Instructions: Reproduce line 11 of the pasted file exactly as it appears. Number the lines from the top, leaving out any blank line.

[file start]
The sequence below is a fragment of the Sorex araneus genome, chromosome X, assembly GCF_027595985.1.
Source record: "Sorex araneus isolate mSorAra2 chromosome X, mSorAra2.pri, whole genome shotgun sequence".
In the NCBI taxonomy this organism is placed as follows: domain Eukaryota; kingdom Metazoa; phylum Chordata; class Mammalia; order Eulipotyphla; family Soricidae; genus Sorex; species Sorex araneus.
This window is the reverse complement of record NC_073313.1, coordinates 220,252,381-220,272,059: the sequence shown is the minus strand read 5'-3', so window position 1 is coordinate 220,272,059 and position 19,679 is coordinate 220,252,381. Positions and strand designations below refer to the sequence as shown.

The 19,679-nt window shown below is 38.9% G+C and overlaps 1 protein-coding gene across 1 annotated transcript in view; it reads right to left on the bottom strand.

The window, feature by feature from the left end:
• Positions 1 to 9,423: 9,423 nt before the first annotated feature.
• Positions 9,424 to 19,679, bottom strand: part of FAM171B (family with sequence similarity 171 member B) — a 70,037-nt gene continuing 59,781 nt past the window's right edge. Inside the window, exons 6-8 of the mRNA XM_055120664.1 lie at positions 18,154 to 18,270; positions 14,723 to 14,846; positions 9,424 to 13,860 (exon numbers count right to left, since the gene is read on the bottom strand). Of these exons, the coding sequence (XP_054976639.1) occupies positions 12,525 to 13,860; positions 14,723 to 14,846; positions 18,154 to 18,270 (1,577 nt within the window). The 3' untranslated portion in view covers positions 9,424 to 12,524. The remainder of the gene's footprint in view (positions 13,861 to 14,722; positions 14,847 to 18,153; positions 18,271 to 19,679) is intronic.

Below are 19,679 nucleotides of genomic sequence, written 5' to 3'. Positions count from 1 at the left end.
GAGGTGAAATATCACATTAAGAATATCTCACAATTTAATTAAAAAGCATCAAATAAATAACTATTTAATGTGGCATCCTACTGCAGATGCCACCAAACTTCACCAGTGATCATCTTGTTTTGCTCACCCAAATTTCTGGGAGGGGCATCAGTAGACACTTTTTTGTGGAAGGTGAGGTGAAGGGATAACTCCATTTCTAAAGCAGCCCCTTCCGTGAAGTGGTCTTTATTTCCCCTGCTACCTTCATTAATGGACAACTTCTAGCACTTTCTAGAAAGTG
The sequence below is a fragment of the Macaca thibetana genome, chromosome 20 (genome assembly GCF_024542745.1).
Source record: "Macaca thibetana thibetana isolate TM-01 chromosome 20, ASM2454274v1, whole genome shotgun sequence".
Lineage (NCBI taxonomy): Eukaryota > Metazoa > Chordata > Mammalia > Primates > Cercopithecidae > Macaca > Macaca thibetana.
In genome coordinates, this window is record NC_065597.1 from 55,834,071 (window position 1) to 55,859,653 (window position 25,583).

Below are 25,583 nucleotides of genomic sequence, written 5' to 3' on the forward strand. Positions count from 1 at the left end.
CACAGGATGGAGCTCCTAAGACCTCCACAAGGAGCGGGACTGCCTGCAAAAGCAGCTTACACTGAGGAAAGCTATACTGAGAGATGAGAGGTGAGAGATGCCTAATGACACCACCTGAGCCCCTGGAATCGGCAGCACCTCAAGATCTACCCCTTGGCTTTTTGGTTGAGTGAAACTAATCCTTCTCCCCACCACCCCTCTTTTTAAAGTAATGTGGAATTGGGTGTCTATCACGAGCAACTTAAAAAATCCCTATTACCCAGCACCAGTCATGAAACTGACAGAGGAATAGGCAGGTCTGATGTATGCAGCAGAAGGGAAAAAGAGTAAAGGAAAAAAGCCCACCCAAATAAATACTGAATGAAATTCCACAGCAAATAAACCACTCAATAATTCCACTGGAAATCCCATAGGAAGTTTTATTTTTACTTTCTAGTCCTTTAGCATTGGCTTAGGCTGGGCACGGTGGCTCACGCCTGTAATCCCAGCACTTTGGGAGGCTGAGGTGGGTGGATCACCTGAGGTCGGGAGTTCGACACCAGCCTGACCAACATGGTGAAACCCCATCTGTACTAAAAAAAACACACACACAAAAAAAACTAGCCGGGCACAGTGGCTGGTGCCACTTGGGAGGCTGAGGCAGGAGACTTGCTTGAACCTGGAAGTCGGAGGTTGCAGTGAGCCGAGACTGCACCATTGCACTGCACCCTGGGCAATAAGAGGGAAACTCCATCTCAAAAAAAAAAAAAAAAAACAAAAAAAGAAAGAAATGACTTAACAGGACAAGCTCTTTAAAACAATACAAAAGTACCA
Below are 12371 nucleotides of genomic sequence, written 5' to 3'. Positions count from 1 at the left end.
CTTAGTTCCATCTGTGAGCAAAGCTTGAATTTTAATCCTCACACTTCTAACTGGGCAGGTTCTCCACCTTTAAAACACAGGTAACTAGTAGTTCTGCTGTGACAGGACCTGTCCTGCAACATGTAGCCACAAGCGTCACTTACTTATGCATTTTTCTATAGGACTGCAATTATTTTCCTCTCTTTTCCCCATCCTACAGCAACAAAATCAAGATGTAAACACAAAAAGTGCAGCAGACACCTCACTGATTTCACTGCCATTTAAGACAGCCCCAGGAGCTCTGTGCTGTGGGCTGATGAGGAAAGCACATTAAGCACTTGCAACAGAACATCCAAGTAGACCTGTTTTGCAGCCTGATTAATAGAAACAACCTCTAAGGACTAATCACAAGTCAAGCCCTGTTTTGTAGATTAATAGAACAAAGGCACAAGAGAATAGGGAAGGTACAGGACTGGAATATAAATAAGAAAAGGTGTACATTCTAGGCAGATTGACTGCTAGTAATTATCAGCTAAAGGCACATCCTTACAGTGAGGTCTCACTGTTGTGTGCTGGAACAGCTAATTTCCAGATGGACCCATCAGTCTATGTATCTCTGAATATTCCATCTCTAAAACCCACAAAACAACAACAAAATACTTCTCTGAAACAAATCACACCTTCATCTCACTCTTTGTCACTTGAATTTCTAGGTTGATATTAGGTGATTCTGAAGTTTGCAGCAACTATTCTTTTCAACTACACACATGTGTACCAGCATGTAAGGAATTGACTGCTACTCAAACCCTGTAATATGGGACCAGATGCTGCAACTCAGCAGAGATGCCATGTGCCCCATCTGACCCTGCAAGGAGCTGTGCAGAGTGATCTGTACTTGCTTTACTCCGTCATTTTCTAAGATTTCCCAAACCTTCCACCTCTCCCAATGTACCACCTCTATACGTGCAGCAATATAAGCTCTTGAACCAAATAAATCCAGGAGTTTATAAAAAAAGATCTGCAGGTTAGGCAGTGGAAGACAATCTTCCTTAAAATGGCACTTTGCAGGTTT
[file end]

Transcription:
The sequence below is a fragment of the Macaca thibetana genome, chromosome 20 (genome assembly GCF_024542745.1).